Self-excited periodic instabilities in a staged lean burn injector could be forced by operating the combustor at off-design conditions. These pressure oscillations were studied in a high pressure single sector combustor with optical access. Two damper configurations were installed and tested with respect to their damping efficiency in relation to the configuration without dampers.

For a variety of test conditions, derived from a part load case, time traces of pressure in the combustor were measured, and amplitudes were derived from their Fourier transformation. These measurements were performed for several combinations of the operating parameters, i.e., injector pressure drop, air/fuel ratio, pilot/main fuel split and preheat temperature. These tests “ranked” the respective damper configurations and their individual efficiency with respect to the configuration without dampers. Although a general trend could be observed, the ranking was not strictly consistent for all operating conditions.

For several test cases, preferably with pronounced self-excited pressure oscillations, phase-resolved planar optical measurement techniques were applied to investigate the change of spatial structures of fuel, reaction zones and temperature distributions over a period of an oscillation. A pulsating motion was detected for both pilot and main flame, driven by a pulsating transport of the liquid fuel. This pulsation, in turn, is caused by a fluctuating air velocity, in connection with a prefilming airblast type atomizer. A phase shift between pilot and main injector heat release was observed, corresponding to a shift of fuel penetration.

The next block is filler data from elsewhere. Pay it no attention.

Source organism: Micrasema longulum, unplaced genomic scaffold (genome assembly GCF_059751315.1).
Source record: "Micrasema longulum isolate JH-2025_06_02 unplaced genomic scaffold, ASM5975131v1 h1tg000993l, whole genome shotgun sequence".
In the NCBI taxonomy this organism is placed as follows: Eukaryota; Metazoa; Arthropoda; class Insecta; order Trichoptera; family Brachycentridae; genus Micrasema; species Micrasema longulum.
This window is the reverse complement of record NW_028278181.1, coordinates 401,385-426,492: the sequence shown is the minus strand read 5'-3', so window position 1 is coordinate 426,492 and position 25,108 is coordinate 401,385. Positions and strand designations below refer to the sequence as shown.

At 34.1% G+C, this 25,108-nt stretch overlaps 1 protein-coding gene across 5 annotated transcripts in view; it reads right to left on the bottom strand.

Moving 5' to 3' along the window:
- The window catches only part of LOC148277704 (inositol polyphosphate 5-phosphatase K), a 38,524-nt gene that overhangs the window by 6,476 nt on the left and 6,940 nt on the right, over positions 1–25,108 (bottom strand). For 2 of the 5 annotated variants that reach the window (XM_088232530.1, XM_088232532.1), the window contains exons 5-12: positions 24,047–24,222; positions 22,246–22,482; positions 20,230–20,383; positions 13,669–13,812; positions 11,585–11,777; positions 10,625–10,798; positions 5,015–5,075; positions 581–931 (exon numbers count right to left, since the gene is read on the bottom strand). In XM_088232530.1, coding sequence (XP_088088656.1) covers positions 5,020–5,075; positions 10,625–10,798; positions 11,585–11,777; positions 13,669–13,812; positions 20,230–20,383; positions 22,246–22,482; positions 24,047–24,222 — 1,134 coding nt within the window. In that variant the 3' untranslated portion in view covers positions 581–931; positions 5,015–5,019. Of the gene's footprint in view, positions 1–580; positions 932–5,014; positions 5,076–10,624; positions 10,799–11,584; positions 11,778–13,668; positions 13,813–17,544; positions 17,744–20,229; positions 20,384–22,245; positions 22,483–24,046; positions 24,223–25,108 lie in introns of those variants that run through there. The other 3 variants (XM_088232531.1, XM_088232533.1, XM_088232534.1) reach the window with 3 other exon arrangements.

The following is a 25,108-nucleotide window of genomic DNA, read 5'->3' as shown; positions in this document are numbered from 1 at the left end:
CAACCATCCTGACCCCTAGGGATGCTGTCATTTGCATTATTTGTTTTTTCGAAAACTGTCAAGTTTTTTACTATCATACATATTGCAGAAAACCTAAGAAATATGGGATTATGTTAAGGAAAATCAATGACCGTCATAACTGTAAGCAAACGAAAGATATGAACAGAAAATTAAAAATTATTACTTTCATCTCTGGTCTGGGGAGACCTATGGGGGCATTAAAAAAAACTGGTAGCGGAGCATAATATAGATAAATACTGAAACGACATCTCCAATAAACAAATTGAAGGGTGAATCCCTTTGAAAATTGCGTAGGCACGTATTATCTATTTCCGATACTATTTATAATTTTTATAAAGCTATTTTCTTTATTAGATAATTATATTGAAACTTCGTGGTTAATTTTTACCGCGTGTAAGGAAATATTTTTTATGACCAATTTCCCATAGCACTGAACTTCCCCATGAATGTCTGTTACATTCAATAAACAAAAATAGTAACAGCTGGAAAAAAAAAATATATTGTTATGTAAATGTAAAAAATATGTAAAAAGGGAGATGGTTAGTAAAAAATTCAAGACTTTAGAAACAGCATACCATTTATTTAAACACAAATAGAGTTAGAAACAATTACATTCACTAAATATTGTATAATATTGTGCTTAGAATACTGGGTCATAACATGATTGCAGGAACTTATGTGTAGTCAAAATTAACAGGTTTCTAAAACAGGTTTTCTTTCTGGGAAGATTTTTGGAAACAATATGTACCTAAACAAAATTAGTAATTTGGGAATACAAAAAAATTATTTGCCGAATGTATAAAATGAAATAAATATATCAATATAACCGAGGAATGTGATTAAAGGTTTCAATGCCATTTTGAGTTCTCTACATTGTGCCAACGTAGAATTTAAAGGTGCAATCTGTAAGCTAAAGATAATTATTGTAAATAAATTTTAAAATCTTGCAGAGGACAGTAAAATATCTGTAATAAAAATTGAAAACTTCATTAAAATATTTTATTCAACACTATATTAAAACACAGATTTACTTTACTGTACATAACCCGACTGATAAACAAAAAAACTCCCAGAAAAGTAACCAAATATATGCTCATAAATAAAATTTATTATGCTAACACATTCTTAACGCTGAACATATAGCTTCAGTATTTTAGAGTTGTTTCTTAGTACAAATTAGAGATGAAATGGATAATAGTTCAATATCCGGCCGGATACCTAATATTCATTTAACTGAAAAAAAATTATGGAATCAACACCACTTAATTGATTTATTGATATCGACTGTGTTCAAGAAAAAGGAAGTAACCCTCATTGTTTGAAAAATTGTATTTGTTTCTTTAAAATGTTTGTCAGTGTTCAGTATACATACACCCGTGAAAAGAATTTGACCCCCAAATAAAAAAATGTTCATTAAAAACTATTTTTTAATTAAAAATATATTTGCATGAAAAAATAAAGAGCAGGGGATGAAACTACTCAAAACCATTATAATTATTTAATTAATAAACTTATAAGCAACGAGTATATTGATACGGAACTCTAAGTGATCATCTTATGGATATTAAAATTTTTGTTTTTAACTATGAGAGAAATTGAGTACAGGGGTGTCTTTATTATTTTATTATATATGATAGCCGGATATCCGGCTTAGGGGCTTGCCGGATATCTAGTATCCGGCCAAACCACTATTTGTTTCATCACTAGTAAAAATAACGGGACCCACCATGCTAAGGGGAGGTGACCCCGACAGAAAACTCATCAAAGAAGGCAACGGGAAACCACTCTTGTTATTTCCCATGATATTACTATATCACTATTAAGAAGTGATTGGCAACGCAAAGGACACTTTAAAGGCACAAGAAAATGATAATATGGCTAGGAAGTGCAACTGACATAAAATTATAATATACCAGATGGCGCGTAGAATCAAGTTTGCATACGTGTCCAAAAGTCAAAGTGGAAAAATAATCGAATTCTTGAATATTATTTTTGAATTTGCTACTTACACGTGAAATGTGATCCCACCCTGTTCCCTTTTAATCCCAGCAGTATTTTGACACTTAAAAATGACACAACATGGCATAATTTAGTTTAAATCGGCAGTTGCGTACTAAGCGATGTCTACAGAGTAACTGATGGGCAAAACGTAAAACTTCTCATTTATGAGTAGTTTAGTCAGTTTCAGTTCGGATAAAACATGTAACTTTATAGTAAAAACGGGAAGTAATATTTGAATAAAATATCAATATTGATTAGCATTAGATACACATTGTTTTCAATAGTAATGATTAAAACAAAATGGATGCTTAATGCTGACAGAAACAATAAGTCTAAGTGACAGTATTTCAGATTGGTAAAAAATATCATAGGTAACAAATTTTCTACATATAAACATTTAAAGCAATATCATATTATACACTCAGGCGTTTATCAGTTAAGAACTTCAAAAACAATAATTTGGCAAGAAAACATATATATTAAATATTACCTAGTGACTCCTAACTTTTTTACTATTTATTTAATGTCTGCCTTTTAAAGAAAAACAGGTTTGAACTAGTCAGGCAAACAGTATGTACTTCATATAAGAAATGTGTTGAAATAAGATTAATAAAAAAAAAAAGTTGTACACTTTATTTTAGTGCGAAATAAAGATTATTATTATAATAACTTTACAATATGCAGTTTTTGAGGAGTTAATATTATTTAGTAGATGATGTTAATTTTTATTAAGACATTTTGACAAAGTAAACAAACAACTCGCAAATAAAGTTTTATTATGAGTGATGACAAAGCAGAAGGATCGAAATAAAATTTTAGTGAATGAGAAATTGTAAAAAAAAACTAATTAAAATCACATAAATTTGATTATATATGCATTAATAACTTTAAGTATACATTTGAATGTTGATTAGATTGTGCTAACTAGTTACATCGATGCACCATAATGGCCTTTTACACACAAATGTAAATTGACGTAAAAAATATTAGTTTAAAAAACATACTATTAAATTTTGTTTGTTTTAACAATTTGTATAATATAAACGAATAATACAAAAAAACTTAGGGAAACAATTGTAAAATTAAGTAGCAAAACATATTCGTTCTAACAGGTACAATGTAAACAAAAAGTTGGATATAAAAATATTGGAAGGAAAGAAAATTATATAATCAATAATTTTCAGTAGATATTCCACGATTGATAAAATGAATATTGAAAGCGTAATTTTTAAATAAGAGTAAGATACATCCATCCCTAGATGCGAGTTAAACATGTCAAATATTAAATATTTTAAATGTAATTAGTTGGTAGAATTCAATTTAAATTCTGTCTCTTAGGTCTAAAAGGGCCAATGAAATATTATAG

Local Rayleigh indices were calculated qualitatively, based on phase-resolved OH chemiluminescence used as marker for heat release, and corresponding pressure values. This identified regions, where a local amplification of pressure oscillations occurred. These regions were largely identical to the reaction regions of pilot and main injector, whereas the recirculation zone between the injector flows was found to exhibit a damping effect.

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